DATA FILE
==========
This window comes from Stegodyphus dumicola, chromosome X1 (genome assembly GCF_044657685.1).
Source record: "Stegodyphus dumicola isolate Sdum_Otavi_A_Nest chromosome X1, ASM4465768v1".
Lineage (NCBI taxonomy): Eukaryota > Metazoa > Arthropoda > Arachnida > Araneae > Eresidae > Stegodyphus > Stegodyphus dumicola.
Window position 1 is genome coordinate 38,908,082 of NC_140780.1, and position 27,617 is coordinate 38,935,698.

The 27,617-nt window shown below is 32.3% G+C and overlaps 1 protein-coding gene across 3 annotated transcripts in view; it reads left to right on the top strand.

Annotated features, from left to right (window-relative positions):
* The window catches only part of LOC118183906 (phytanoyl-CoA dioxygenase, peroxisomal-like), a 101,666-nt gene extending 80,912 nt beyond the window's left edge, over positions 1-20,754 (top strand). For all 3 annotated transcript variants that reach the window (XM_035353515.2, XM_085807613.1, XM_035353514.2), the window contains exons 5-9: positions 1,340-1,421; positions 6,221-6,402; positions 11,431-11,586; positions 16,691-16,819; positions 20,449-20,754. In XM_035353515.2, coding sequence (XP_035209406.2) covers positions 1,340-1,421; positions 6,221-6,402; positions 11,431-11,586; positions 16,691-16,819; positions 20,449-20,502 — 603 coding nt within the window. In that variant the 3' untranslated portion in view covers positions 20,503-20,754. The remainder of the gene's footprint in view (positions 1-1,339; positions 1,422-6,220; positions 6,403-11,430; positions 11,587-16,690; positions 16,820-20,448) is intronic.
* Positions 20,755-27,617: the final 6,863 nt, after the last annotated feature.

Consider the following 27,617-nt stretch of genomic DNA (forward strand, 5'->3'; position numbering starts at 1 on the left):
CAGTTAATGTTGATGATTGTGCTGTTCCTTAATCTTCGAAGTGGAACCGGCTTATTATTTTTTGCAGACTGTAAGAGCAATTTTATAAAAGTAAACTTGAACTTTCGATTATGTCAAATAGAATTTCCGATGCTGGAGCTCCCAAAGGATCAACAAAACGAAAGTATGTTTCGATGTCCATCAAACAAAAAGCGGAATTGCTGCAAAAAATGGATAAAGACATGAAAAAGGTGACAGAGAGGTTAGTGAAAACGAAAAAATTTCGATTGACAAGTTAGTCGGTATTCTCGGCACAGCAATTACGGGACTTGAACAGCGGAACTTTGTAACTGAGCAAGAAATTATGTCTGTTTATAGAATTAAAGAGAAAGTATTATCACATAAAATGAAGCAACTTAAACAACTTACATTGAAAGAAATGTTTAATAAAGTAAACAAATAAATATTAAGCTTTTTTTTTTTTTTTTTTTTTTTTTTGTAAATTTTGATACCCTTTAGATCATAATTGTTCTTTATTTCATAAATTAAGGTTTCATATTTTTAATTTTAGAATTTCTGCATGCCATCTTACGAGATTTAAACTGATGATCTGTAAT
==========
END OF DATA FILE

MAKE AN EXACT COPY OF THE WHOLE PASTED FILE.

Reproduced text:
This window comes from Stegodyphus dumicola, chromosome X1 (genome assembly GCF_044657685.1).
Source record: "Stegodyphus dumicola isolate Sdum_Otavi_A_Nest chromosome X1, ASM4465768v1".
Lineage (NCBI taxonomy): Eukaryota > Metazoa > Arthropoda > Arachnida > Araneae > Eresidae > Stegodyphus > Stegodyphus dumicola.
Window position 1 is genome coordinate 38,908,082 of NC_140780.1, and position 27,617 is coordinate 38,935,698.

The 27,617-nt window shown below is 32.3% G+C and overlaps 1 protein-coding gene across 3 annotated transcripts in view; it reads left to right on the top strand.

Annotated features, from left to right (window-relative positions):
* The window catches only part of LOC118183906 (phytanoyl-CoA dioxygenase, peroxisomal-like), a 101,666-nt gene extending 80,912 nt beyond the window's left edge, over positions 1-20,754 (top strand). For all 3 annotated transcript variants that reach the window (XM_035353515.2, XM_085807613.1, XM_035353514.2), the window contains exons 5-9: positions 1,340-1,421; positions 6,221-6,402; positions 11,431-11,586; positions 16,691-16,819; positions 20,449-20,754. In XM_035353515.2, coding sequence (XP_035209406.2) covers positions 1,340-1,421; positions 6,221-6,402; positions 11,431-11,586; positions 16,691-16,819; positions 20,449-20,502 — 603 coding nt within the window. In that variant the 3' untranslated portion in view covers positions 20,503-20,754. The remainder of the gene's footprint in view (positions 1-1,339; positions 1,422-6,220; positions 6,403-11,430; positions 11,587-16,690; positions 16,820-20,448) is intronic.
* Positions 20,755-27,617: the final 6,863 nt, after the last annotated feature.

Consider the following 27,617-nt stretch of genomic DNA (forward strand, 5'->3'; position numbering starts at 1 on the left):
CAGTTAATGTTGATGATTGTGCTGTTCCTTAATCTTCGAAGTGGAACCGGCTTATTATTTTTTGCAGACTGTAAGAGCAATTTTATAAAAGTAAACTTGAACTTTCGATTATGTCAAATAGAATTTCCGATGCTGGAGCTCCCAAAGGATCAACAAAACGAAAGTATGTTTCGATGTCCATCAAACAAAAAGCGGAATTGCTGCAAAAAATGGATAAAGACATGAAAAAGGTGACAGAGAGGTTAGTGAAAACGAAAAAATTTCGATTGACAAGTTAGTCGGTATTCTCGGCACAGCAATTACGGGACTTGAACAGCGGAACTTTGTAACTGAGCAAGAAATTATGTCTGTTTATAGAATTAAAGAGAAAGTATTATCACATAAAATGAAGCAACTTAAACAACTTACATTGAAAGAAATGTTTAATAAAGTAAACAAATAAATATTAAGCTTTTTTTTTTTTTTTTTTTTTTTTTTGTAAATTTTGATACCCTTTAGATCATAATTGTTCTTTATTTCATAAATTAAGGTTTCATATTTTTAATTTTAGAATTTCTGCATGCCATCTTACGAGATTTAAACTGATGATCTGTAAT